Also, how did the town’s outside appraiser who valued the property at half a million and the town itself, the town assessor, whose opinion of value is about the same, how did both of them get it so wrong? Why did the taxpayers pay for that outside appraisal?

Al Hamilton
5 years ago


1. I knew about the Perc because I was serving on either the Capital Budget or Advisory committees and was monitoring the first phase of the proposed Sr. Center project. It was a design and feasibility phase and the project failed because the site had Perc issues. I believe there was an expensive “engineered” solution that was a potential.

2. I am not sure of the exact status of the lot and its ability to be built on. It did have both a single family home and Fayville Hall on it at one point. I believe that the existence of Fayville hall, would permit an owner to replace the building with a new one otherwise suited by zoning on the site.

Sean Connelly
5 years ago


For someone who so frequently and vehemently comments, you should remember that we voted at Town Meeting to prevent this from being demolished and to be preserved. No one would ever have considered this for a residential property given those requirements. The most economical thing to do at the time would be to tear down that rat’s nest. Meanwhile there is a large carrying cost to the town. This is a fantastic move and I welcome the developers preserving this historic site (which, I learned tonight was a hospital during the WWI era for the laborers building our reservoir) and bringing business into town.

Concerned Voter
5 years ago
Reply to  Sean Connelly

You miss the point:

If the site does not “perc,” nothing may happen on the site. Per Al, the Town was going to locate a senior center there, but decided not to do that.

The site features and ability to “perc” will dictate what happens on that site.

The only point about residential as a possible re-use is that it potentially could be examined as providing a higher price to the taxpayers, which they may not have been aware of at the time of the Town vote. Since the budget and taxes are way up, taxpayers will likely want more options.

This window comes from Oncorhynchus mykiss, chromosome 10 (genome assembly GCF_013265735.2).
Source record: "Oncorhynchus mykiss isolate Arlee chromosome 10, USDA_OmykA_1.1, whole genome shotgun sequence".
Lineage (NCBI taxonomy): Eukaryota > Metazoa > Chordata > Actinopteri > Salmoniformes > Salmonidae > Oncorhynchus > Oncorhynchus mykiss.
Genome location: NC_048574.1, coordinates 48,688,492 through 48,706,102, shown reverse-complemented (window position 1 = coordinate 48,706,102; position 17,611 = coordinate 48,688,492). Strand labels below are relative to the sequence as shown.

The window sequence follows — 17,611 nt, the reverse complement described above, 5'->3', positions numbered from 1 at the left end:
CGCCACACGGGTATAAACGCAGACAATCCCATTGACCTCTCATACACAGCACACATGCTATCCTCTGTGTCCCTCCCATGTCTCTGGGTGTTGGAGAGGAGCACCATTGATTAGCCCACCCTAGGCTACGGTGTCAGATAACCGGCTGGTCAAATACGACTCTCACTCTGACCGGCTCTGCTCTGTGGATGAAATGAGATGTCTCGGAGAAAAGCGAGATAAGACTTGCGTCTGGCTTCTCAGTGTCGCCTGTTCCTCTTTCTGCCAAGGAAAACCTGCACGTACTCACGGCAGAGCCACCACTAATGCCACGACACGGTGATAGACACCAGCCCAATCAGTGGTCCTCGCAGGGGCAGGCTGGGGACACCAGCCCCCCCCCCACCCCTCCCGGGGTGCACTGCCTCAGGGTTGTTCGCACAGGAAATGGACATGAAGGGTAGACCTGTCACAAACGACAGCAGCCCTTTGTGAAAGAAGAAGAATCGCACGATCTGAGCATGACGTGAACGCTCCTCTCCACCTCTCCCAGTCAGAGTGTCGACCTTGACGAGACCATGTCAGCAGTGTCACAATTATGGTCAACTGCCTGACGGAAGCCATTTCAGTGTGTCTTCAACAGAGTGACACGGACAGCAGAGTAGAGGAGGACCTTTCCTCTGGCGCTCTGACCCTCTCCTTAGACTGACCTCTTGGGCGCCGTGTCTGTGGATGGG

Concerned Voter
5 years ago

Thanks Al.
Pertaining to your comments above:

1) The Perc problem is a problem, obviously. The Town knew / knows it does not “perc?” Was this matter in Mr. Purple, Town Administrator’s, reported in the offering package?

2) The exact status, size, of the lot can be found on the assessor’s property record cards as well as the existing outside appraisal (Mr. Purple ordered the appraisal). The size of the lots, when added together, don’t add up to an acre. For new construction, the required minimum lot size is an acre.

As a side note, the existing building is “grandfathered.” However, there would need to be a minimum of one acre required to allow new construction.

Kelly Roney
5 years ago

Why do you think the existing building is all that’s grandfathered, CV? Isn’t the use grandfathered? My understanding is that, normally, when there’s not a historical preservation agreement, an old building may be torn down and a new one built on the footprint of the old one.

That’s not what I want to see happen here, but I’ve seen people do this by right in other circumstances.

Also, Fayville Hall is in Residence B and thus it does not have a minimum buildable lot size of an acre. The minimum there for undeveloped property is 0.57 ac.